back to school & other adventures

Hello there! I've had a great few weeks, been very busy, but have really enjoyed doing all sorts. Starting a couple of weeks ago with a visit to the school of a six year old girl who has had a spinal cord injury and is now a wheelchair user. This is part of my volunteer role as Back Up School's Advocate which I was trained for last year. It was my first time being active in this role, having been away in America, but I was really excited to start out. 

I prepared a presentation in which I explained (in a light hearted way; suitable for their young age) about the spinal cord, how it can be injured and what the side effects can be. I wanted to get across that it can be very hard for all involved when it happens, but that life can still be lived to the fullest. After explaining the facts and using an activity to demonstrate a spinal cord injury, I told them my story, illustrated by pictures of some of my adventures. The children responded really well and asked some sensible and thoughtful questions despite only being in year one! The girl with the spinal cord injury struck me as very determined and I have little doubt that their injury will stop them getting where she wants to in life. 

I finished off the presentation by reading out a poem that one of my colleagues wrote when she was ten years old after she'd had a spinal cord injury. I really like it and think its pretty inspiring; particularly given how young she was. 

 Thanks to Ella Provan for letting me share her poem

Thanks to Ella Provan for letting me share her poem

I also went on the first Access Adventures waterski camp of the summer which was brilliant. There were a few people I knew that hadn't tried waterskiing before who came down and well and truly got the bug! It definitely has that effect on people and it was really inspiring to see how much people were enjoying it and making some good progress. I've now started wakeboarding which I am loving - my next challenge is to nail a 360!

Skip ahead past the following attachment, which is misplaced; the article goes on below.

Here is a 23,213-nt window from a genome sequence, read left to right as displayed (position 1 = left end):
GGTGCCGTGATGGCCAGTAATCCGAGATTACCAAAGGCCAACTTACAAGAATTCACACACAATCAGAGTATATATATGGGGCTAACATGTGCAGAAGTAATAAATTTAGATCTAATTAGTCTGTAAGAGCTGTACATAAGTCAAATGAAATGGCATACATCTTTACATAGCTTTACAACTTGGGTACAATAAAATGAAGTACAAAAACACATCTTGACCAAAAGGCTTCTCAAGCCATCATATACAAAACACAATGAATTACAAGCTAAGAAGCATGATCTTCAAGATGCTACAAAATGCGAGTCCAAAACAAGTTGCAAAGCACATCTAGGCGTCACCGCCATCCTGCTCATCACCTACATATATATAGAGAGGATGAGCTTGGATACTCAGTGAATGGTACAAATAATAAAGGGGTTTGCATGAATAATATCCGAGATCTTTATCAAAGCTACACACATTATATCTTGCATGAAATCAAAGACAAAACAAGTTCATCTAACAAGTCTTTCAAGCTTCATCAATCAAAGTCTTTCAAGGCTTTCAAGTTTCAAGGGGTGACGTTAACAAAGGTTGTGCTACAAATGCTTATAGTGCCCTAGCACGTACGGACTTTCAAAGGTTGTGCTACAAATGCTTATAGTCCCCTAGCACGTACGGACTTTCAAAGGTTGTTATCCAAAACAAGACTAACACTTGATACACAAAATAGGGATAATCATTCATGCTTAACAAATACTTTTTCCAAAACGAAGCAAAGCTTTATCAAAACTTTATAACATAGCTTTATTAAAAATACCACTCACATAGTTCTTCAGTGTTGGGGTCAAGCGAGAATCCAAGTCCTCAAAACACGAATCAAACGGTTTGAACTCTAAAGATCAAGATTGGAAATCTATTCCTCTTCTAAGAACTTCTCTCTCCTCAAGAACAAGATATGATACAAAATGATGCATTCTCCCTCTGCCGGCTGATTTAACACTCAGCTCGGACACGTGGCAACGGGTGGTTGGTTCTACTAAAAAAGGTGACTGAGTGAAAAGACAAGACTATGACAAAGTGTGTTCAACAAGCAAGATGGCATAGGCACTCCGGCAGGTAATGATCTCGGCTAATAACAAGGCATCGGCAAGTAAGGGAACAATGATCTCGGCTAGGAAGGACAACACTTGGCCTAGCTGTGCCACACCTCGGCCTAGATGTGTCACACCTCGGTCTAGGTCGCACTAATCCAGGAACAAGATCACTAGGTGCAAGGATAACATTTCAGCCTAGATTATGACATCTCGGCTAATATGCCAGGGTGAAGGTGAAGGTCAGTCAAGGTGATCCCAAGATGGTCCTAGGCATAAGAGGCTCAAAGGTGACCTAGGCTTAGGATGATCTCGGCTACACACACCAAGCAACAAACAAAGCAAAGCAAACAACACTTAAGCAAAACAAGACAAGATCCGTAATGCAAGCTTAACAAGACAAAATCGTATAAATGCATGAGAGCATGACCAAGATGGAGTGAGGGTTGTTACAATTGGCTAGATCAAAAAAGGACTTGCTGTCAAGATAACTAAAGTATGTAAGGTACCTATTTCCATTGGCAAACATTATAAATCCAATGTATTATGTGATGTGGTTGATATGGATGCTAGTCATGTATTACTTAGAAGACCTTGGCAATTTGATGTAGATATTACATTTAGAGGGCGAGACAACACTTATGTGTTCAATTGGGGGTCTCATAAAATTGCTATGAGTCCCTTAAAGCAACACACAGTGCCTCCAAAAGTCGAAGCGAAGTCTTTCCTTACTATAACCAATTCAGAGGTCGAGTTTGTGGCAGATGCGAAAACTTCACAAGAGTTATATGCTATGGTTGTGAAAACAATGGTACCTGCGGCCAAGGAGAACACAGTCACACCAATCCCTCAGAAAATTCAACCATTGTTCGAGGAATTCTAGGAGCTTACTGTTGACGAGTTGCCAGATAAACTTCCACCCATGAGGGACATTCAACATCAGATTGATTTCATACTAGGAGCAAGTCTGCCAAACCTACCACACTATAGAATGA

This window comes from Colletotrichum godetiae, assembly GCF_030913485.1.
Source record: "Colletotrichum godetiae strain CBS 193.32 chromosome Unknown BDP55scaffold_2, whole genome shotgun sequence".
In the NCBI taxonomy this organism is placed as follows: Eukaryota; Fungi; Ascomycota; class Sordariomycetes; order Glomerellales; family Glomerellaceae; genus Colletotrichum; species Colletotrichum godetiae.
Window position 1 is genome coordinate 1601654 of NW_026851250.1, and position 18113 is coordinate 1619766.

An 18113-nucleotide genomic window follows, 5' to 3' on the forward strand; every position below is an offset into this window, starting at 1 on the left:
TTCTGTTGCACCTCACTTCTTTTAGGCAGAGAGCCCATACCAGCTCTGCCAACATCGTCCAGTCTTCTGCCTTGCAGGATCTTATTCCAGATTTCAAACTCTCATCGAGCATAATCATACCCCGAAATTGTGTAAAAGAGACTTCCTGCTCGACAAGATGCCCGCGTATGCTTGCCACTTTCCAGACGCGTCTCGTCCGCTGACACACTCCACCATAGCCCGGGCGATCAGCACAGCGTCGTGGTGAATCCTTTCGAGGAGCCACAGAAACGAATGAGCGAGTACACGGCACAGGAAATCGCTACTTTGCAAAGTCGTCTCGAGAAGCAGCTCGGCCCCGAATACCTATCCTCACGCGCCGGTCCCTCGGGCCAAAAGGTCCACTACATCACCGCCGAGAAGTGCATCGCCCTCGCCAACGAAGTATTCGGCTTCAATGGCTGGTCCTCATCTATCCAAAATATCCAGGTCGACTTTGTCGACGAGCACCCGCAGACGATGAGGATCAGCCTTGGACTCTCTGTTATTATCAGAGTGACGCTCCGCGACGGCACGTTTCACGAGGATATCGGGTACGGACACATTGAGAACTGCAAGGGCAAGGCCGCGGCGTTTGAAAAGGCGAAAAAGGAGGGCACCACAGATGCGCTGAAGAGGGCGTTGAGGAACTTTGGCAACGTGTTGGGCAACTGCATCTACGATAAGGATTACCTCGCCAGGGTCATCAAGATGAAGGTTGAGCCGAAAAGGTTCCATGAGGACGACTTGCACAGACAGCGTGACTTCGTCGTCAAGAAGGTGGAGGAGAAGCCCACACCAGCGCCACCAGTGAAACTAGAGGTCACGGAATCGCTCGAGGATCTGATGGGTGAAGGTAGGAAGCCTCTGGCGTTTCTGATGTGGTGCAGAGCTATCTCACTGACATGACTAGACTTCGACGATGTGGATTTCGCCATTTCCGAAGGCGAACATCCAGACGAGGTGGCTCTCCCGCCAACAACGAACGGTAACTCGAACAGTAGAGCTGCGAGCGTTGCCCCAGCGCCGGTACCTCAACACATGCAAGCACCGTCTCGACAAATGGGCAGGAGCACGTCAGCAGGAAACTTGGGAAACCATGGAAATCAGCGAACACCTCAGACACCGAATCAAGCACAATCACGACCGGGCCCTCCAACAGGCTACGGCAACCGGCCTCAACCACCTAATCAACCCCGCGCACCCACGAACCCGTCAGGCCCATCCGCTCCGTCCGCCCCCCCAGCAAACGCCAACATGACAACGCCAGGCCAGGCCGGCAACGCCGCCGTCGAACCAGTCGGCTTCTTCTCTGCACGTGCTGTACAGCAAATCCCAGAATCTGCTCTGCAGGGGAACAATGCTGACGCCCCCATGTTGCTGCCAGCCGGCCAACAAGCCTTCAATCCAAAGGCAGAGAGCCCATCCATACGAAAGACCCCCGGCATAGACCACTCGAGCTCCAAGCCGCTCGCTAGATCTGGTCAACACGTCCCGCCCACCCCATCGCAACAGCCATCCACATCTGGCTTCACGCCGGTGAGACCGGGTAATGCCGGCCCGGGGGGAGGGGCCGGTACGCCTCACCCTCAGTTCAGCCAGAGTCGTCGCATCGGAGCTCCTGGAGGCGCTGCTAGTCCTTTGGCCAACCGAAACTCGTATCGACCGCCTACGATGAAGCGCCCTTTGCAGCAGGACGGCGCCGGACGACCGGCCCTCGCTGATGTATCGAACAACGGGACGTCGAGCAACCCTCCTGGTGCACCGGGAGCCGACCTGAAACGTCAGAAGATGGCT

I can't get enough of waterskiing and wakeboarding: it fuels my need for adrenaline, is very helpful for skiing, and I love hanging out by the lake - it's a nice break from busy London and there are some great people down there. Each time I come back buzzing - I've become a bona fide adrenaline junkie! I urge anyone who's interested (disabled or otherwise) to come and try it out! See bdwsa.org for more information

 
 

Alongside working and wakeboarding I've had a few training sessions up at Snozone in Milton Keynes with the Pathways team of ParaSnowsportGB. We've been practicing slalom because the run is too short to do anything longer and although I find it the most challenging due by my level of injury - T3/4, because my lack of core makes it harder to turn more quickly, I'm finding it really helpful and can't wait to get back on real snow to see a real improvement. On Saturday Sean Rose (Paralympian, TV pundit and all-round superstar) came to give us some coaching which was brilliant and really helpful. As well as being pretty inspiring to watch the speed with which he took the course!

 
 Slalom training at Snozone, Milton Keynes with Sean Rose

Slalom training at Snozone, Milton Keynes with Sean Rose

 

FInally, I have been talking to the coaching staff at British Parasnowsport and have some exciting news. I'm going to keep you in suspense as nothing's official yet but stay tuned and I'll update when it is. ;-)